Kirk Cousins is “a free agent for sure,” says Doug Williams. (Photo by Jonathan Newton/The Washington Post)

INDIANAPOLIS — The Washington Redskins have all but ruled out the possibility of placing the franchise tag on veteran quarterback Kirk Cousins for a third time, Senior Vice President of Player Personnel Doug Williams told reporters Wednesday afternoon at the NFL Scouting Combine.

“He’s a free agent for sure,” Williams said, adding that he “doesn’t think” the organization will opt to tag Cousins and pay him a guaranteed $34.5 million in 2018.

The Redskins technically have until the league’s March 6 deadline to designate Cousins for the tag, thereby keeping the quarterback from hitting free agency in a few weeks. But while Williams noted “it’s not too late” to go that route, he immediately downplayed the likelihood of such a scenario. “We haven’t really talked about that. … I can’t remember one meeting where we talked about the possibility of tagging him.”

With Cousins and the Redskins clearly on the path to parting ways, the 29-year-old will soon have a chance to test the market. He’ll have at least three suitors for sure: the New Jets, Minnesota Vikings and the Denver Broncos.

Meanwhile, the Redskins have already closed the book on the Cousins era. The team traded for Kansas City quarterback Alex Smith earlier this month, although Williams declined to discuss the transaction because it isn’t official until the start of the new league year (March 14).

“We can’t talk about whatever might happen until after it happens,” he said, declining to address all Smith questions. “It’s too early to talk about all that cause you never know.”

However, Williams later acknowledged that “we lost a nickel guy,” referring to cornerback Kendall Fuller, who was offered up to Kansas City along with the Redskins’ 2018 third-round pick in exchange for Smith.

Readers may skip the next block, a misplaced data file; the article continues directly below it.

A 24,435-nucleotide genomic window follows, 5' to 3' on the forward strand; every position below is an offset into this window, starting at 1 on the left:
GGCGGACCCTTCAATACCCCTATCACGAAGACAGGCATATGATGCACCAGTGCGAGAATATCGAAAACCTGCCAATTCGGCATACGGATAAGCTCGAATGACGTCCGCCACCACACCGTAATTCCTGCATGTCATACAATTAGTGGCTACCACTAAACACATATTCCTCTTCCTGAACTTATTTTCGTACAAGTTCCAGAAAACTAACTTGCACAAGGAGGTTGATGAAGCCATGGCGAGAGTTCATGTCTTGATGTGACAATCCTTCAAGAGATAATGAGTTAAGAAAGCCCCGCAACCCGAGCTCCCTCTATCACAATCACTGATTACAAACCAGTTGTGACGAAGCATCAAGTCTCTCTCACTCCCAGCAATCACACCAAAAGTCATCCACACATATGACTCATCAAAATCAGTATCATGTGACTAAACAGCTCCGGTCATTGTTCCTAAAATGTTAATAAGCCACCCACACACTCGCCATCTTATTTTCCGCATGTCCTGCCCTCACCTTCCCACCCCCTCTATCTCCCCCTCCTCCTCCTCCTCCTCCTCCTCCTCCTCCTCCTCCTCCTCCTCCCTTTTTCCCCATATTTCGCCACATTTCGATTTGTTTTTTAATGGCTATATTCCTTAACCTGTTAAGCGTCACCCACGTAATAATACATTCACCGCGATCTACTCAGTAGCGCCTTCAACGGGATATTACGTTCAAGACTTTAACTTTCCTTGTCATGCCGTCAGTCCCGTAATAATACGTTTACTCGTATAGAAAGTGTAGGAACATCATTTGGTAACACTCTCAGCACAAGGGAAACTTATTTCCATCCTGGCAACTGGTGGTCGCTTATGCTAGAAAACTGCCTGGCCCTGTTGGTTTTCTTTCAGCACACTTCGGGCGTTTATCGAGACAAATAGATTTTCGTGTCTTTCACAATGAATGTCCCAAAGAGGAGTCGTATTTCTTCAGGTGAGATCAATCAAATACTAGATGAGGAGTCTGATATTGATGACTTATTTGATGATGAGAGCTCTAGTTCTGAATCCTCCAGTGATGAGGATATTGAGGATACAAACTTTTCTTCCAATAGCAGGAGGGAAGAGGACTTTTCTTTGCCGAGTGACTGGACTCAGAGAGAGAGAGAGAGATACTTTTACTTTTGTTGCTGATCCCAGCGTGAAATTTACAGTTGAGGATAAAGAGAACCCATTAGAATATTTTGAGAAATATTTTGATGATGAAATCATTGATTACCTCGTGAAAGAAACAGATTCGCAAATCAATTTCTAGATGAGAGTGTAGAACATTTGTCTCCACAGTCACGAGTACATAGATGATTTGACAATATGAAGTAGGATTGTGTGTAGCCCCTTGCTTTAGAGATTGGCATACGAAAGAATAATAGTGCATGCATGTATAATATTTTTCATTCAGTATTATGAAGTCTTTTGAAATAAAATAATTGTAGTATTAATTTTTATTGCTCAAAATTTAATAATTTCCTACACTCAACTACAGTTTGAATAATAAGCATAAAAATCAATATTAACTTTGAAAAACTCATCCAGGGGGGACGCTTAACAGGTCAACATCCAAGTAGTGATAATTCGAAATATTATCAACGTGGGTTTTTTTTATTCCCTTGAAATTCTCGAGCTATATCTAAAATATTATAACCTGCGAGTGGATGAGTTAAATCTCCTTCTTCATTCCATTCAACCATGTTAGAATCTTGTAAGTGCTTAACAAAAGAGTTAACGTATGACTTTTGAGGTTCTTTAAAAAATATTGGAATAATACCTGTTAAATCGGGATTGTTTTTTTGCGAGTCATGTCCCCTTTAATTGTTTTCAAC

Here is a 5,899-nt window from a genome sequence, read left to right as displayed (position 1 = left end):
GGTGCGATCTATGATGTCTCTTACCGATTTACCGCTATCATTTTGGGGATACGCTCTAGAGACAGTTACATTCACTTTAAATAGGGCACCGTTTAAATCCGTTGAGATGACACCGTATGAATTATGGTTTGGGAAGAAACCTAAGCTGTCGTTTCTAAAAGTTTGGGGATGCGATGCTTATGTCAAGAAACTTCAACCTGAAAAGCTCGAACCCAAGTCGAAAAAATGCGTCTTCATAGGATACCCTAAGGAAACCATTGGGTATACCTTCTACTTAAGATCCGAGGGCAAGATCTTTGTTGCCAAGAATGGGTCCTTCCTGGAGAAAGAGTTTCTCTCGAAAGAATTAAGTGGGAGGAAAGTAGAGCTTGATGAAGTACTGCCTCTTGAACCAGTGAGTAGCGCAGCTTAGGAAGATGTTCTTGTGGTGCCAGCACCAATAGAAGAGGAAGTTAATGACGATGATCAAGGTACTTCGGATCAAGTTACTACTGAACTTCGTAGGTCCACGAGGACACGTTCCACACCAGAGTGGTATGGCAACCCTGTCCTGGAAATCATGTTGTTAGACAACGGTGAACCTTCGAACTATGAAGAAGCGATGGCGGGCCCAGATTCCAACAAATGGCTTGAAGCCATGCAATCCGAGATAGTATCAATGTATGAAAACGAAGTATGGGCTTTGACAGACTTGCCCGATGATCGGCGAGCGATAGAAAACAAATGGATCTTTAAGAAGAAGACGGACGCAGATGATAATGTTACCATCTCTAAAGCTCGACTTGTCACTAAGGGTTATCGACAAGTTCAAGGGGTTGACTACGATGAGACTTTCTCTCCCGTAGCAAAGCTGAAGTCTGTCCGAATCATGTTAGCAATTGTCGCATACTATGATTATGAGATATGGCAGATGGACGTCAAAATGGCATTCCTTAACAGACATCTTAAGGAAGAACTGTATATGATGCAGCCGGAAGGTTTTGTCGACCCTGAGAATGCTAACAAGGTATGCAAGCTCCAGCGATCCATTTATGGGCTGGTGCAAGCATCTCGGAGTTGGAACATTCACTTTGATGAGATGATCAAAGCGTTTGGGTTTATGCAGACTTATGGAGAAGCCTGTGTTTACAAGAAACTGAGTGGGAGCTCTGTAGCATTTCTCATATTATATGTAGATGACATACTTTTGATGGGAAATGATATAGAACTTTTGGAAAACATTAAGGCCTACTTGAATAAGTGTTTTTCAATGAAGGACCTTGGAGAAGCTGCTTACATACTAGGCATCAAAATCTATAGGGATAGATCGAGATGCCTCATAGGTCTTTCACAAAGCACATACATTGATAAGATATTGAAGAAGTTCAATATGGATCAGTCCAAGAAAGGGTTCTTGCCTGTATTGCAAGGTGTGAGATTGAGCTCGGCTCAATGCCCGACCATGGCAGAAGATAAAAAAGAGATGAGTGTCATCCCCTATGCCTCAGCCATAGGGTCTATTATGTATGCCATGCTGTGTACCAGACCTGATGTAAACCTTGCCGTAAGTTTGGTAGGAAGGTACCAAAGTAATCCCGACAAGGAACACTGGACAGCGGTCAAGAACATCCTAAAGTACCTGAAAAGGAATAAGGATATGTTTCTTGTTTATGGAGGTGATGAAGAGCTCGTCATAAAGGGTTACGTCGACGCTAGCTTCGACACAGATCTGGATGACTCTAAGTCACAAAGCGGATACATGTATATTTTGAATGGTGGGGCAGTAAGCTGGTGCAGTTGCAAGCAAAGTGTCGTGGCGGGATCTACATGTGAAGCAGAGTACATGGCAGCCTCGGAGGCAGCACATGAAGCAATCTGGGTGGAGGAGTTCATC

Cousins threw for 4,093 yards, 27 touchdowns and 13 interceptions in 2017, his third year as the full-time starter for the Redskins (7-9). But after years of failing to reach an agreement on a long-term deal, Washington felt it couldn’t take a chance waiting for Cousins to make his choice in free agency.

“Kirk has been there for six years, and I’m sure there’s been opportunity that deals could have been worked out. It hasn’t been worked out,” Williams said. “As a team, you’ve got to always put yourself in a position in case [of] what might not happen. We can’t afford to come to the 12th hour and Kirk decides not to come back and leave us with the bag. We’ve got to make a decision that’s best for the organization and whatever decisions we make or made or what have you, that’s what we have to leave with.”

With their starting quarterback now set — at least, unofficially — the front office can turn its attention to retaining its in-house free agents. Re-signing Zach Brown, their leading tackler last season, remains a top priority, but the linebacker is eager to test the market.

Rather than sign a multi-year deal last offseason, Brown opted for a one-year deal with more guaranteed money.

“We made Zach an offer a long time ago and we’re just waiting on Zach more or less,” Williams said. “We haven’t heard anything, so it’s basically up to them to start the negotiation part.”

The Redskins have been in contact with all of their pending free agents, including cornerback Bashaud Breeland, about whom Williams said, “we’ve talked a little bit, but we haven’t talked a lot.”

That free agent group also includes wide receiver Ryan Grant and outside linebacker Trent Murphy, who missed the season after tearing his ACL just 27 plays into the preseason schedule.

“We’re hoping coming off that injury, he can do the things that he did before he got hurt,” Williams said of Murphy.

Williams also stressed Washington isn’t looking to splurge frivolously in free agency.

“[Spending] big might not be better,” he said. “… I think we have a pretty good team, so I don’t know if we have to spend big just to say we spend big.”

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